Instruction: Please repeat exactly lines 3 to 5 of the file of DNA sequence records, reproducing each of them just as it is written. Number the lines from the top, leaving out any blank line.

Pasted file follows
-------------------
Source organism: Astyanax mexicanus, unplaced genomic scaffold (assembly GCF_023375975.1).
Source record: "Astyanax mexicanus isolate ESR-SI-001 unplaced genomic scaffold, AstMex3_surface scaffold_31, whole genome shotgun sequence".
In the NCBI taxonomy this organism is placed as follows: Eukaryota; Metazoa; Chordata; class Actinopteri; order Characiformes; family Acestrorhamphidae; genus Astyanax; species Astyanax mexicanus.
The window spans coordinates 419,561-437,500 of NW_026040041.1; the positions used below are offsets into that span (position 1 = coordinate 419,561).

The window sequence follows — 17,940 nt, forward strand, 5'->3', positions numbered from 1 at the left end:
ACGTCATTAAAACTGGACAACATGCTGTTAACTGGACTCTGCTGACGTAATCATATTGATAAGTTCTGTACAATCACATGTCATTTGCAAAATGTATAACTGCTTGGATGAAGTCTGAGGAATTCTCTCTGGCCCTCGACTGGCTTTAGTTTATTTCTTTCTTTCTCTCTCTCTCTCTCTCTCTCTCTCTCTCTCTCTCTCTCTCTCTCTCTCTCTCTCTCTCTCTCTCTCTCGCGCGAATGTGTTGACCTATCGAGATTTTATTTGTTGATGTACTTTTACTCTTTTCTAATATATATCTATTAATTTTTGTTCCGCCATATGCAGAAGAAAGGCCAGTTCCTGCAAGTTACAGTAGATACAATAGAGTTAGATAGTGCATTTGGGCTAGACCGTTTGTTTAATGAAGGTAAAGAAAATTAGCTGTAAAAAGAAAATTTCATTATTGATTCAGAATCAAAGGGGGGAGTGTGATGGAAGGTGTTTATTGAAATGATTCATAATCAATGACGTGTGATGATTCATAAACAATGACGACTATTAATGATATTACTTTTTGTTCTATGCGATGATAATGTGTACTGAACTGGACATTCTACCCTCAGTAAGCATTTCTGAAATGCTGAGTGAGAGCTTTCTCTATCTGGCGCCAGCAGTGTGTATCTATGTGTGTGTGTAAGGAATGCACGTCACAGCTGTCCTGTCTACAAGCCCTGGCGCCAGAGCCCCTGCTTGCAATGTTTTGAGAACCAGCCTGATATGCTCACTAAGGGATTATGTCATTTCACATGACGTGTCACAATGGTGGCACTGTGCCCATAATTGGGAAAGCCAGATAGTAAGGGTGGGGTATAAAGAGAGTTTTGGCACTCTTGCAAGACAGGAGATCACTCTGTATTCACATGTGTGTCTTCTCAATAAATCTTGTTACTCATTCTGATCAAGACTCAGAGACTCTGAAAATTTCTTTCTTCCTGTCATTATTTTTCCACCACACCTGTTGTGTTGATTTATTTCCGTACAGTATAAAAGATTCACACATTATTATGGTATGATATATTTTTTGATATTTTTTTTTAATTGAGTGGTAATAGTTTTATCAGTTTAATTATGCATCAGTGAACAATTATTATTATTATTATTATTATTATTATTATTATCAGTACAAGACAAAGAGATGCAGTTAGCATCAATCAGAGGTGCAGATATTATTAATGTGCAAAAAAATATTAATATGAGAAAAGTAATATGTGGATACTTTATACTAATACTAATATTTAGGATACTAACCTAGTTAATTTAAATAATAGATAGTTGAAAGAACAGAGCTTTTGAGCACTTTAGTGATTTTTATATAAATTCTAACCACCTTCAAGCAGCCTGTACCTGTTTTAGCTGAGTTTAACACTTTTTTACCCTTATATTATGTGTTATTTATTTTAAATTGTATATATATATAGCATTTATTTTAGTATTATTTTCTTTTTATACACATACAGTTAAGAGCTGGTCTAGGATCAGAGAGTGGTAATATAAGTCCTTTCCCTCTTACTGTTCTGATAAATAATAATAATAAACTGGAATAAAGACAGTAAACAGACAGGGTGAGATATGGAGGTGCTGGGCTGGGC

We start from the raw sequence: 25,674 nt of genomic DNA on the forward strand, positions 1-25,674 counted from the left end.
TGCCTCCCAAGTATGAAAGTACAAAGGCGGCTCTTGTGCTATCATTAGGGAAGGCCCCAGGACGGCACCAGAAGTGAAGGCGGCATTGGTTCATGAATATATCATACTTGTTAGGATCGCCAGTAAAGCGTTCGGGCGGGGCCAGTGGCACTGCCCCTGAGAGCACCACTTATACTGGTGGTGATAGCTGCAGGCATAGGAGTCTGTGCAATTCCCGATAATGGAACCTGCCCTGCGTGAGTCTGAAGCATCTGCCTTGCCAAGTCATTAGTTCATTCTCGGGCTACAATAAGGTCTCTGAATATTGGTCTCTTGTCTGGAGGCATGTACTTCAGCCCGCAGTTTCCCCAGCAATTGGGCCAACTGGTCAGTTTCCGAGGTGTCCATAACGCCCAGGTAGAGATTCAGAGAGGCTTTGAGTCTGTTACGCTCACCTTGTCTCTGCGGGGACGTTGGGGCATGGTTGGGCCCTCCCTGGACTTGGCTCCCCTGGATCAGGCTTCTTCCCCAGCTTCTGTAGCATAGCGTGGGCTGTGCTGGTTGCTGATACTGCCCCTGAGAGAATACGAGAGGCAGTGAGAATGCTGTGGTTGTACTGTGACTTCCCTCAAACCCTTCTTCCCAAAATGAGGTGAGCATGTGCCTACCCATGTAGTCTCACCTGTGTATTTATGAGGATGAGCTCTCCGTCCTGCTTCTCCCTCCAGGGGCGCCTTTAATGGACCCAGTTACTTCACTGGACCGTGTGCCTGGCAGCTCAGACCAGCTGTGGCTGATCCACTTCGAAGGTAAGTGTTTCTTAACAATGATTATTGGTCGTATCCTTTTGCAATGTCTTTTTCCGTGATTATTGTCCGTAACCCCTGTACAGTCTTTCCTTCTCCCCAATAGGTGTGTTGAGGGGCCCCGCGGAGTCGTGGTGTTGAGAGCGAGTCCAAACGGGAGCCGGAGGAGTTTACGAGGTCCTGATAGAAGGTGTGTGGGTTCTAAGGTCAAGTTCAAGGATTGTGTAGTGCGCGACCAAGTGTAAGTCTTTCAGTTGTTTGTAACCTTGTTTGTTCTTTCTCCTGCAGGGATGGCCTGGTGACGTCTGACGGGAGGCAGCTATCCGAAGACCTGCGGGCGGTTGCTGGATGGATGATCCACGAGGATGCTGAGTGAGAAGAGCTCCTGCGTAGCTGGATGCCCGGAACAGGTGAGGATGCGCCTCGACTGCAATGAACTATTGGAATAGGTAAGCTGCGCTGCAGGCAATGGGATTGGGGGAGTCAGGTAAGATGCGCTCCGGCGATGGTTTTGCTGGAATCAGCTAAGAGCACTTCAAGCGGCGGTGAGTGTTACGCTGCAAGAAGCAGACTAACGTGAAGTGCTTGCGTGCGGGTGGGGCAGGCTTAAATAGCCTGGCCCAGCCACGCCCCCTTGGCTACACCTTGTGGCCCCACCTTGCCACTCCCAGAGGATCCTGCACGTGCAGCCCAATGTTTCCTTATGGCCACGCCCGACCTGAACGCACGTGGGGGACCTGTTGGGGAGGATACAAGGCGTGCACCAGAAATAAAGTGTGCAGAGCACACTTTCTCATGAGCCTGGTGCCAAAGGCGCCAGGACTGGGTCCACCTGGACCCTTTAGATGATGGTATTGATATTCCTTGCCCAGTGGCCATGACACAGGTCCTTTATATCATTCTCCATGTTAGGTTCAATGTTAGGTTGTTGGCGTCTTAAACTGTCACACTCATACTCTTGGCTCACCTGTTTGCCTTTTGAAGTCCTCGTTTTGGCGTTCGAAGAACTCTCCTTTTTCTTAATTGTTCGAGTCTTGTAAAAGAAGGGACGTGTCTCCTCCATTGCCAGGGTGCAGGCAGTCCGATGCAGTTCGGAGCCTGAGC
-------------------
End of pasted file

In the NCBI taxonomy this organism is placed as follows: Eukaryota; Metazoa; Chordata; class Actinopteri; order Characiformes; family Acestrorhamphidae; genus Astyanax; species Astyanax mexicanus.
The window spans coordinates 419,561-437,500 of NW_026040041.1; the positions used below are offsets into that span (position 1 = coordinate 419,561).

The window sequence follows — 17,940 nt, forward strand, 5'->3', positions numbered from 1 at the left end: